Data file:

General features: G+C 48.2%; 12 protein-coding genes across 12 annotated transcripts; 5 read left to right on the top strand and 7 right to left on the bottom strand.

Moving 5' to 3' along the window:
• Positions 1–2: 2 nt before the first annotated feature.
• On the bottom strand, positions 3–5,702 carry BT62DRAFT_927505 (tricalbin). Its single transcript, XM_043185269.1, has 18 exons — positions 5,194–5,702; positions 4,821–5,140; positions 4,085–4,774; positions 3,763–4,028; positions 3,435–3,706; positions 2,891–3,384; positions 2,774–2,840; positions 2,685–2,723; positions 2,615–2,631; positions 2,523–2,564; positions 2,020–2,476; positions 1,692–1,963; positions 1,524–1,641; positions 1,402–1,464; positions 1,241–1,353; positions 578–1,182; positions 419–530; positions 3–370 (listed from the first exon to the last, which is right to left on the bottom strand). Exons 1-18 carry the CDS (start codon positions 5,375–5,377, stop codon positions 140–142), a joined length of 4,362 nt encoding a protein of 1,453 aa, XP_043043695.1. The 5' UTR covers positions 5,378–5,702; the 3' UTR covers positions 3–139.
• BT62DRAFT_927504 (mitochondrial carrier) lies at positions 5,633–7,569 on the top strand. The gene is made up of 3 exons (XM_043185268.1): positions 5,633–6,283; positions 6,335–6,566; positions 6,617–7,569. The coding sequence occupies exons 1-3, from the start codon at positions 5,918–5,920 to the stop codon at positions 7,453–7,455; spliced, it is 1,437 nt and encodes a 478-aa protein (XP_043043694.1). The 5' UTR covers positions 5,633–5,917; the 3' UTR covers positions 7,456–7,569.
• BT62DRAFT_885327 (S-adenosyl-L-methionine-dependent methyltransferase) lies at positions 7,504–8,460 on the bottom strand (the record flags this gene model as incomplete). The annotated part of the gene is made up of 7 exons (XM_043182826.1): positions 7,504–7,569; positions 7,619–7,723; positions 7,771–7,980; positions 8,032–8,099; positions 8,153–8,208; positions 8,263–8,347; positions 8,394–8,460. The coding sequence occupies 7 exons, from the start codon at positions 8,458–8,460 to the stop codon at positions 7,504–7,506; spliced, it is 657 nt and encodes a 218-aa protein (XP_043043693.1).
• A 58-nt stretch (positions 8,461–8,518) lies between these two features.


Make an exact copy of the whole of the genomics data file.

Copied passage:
General features: G+C 48.2%; 12 protein-coding genes across 12 annotated transcripts; 5 read left to right on the top strand and 7 right to left on the bottom strand.

Moving 5' to 3' along the window:
• Positions 1–2: 2 nt before the first annotated feature.
• On the bottom strand, positions 3–5,702 carry BT62DRAFT_927505 (tricalbin). Its single transcript, XM_043185269.1, has 18 exons — positions 5,194–5,702; positions 4,821–5,140; positions 4,085–4,774; positions 3,763–4,028; positions 3,435–3,706; positions 2,891–3,384; positions 2,774–2,840; positions 2,685–2,723; positions 2,615–2,631; positions 2,523–2,564; positions 2,020–2,476; positions 1,692–1,963; positions 1,524–1,641; positions 1,402–1,464; positions 1,241–1,353; positions 578–1,182; positions 419–530; positions 3–370 (listed from the first exon to the last, which is right to left on the bottom strand). Exons 1-18 carry the CDS (start codon positions 5,375–5,377, stop codon positions 140–142), a joined length of 4,362 nt encoding a protein of 1,453 aa, XP_043043695.1. The 5' UTR covers positions 5,378–5,702; the 3' UTR covers positions 3–139.
• BT62DRAFT_927504 (mitochondrial carrier) lies at positions 5,633–7,569 on the top strand. The gene is made up of 3 exons (XM_043185268.1): positions 5,633–6,283; positions 6,335–6,566; positions 6,617–7,569. The coding sequence occupies exons 1-3, from the start codon at positions 5,918–5,920 to the stop codon at positions 7,453–7,455; spliced, it is 1,437 nt and encodes a 478-aa protein (XP_043043694.1). The 5' UTR covers positions 5,633–5,917; the 3' UTR covers positions 7,456–7,569.
• BT62DRAFT_885327 (S-adenosyl-L-methionine-dependent methyltransferase) lies at positions 7,504–8,460 on the bottom strand (the record flags this gene model as incomplete). The annotated part of the gene is made up of 7 exons (XM_043182826.1): positions 7,504–7,569; positions 7,619–7,723; positions 7,771–7,980; positions 8,032–8,099; positions 8,153–8,208; positions 8,263–8,347; positions 8,394–8,460. The coding sequence occupies 7 exons, from the start codon at positions 8,458–8,460 to the stop codon at positions 7,504–7,506; spliced, it is 657 nt and encodes a 218-aa protein (XP_043043693.1).
• A 58-nt stretch (positions 8,461–8,518) lies between these two features.